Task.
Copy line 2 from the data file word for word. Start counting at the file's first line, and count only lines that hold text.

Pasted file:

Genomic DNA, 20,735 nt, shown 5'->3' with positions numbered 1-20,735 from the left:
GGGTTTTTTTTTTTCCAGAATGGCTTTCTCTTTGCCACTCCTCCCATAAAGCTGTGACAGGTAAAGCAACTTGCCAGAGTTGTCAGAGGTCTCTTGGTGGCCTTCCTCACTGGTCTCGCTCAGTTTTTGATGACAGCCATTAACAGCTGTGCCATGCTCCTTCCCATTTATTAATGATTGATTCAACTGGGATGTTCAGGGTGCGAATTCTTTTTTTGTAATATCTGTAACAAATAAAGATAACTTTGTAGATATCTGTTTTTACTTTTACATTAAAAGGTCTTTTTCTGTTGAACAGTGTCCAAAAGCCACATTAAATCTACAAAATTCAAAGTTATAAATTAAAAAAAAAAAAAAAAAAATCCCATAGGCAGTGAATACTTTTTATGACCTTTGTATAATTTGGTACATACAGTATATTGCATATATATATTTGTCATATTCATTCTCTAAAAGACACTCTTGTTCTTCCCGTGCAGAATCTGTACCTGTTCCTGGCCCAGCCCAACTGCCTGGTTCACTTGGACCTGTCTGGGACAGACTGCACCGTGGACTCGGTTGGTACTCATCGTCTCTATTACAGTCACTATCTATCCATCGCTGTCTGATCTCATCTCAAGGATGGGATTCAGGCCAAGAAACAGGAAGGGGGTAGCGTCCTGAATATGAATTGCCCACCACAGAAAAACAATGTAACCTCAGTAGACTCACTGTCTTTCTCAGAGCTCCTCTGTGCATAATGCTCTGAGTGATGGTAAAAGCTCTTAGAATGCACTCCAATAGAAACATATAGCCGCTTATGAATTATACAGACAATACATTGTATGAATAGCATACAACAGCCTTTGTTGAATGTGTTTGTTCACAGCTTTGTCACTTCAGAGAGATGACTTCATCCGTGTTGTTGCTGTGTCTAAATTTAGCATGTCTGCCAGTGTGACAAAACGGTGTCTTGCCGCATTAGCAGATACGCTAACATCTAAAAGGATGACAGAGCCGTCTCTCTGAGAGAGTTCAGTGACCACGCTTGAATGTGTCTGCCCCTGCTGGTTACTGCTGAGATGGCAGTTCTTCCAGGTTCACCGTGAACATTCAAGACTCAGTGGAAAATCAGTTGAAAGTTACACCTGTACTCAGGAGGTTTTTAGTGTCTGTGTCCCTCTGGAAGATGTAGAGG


GGGTTTTTTTTTTTCCAGAATGGCTTTCTCTTTGCCACTCCTCCCATAAAGCTGTGACAGGTAAAGCAACTTGCCAGAGTTGTCAGAGGTCTCTTGGTGGCCTTCCTCACTGGTCTCGCTCAGTTTTTGATGACAGCCATTAACAGCTGTGCCATGCTCCTTCCCATTTATTAATGATTGATTCAACTGGGATGTTCAGGGTGCGAATTCTTTTTTTGTAATATCTGTAACAAATAAAGATAACTTTGTAGATATCTGTTTTTACTTTTACATTAAAAGGTCTTTTTCTGTTGAACAGTGTCCAAAAGCCACATTAAATCTACAAAATTCAAAGTTATAAATTAAAAAAAAAAAAAAAAAAATCCCATAGGCAGTGAATACTTTTTATGACCTTTGTATAATTTGGTACATACAGTATATTGCATATATATATTTGTCATATTCATTCTCTAAAAGACACTCTTGTTCTTCCCGTGCAGAATCTGTACCTGTTCCTGGCCCAGCCCAACTGCCTGGTTCACTTGGACCTGTCTGGGACAGACTGCACCGTGGACTCGGTTGGTACTCATCGTCTCTATTACAGTCACTATCTATCCATCGCTGTCTGATCTCATCTCAAGGATGGGATTCAGGCCAAGAAACAGGAAGGGGGTAGCGTCCTGAATATGAATTGCCCACCACAGAAAAACAATGTAACCTCAGTAGACTCACTGTCTTTCTCAGAGCTCCTCTGTGCATAATGCTCTGAGTGATGGTAAAAGCTCTTAGAATGCACTCCAATAGAAACATATAGCCGCTTATGAATTATACAGACAATACATTGTATGAATAGCATACAACAGCCTTTGTTGAATGTGTTTGTTCACAGCTTTGTCACTTCAGAGAGATGACTTCATCCGTGTTGTTGCTGTGTCTAAATTTAGCATGTCTGCCAGTGTGACAAAACGGTGTCTTGCCGCATTAGCAGATACGCTAACATCTAAAAGGATGACAGAGCCGTCTCTCTGAGAGAGTTCAGTGACCACGCTTGAATGTGTCTGCCCCTGCTGGTTACTGCTGAGATGGCAGTTCTTCCAGGTTCACCGTGAACATTCAAGACTCAGTGGAAAATCAGTTGAAAGTTACACCTGTACTCAGGAGGTTTTTAGTGTCTGTGTCCCTCTGGAAGATGTAGAGG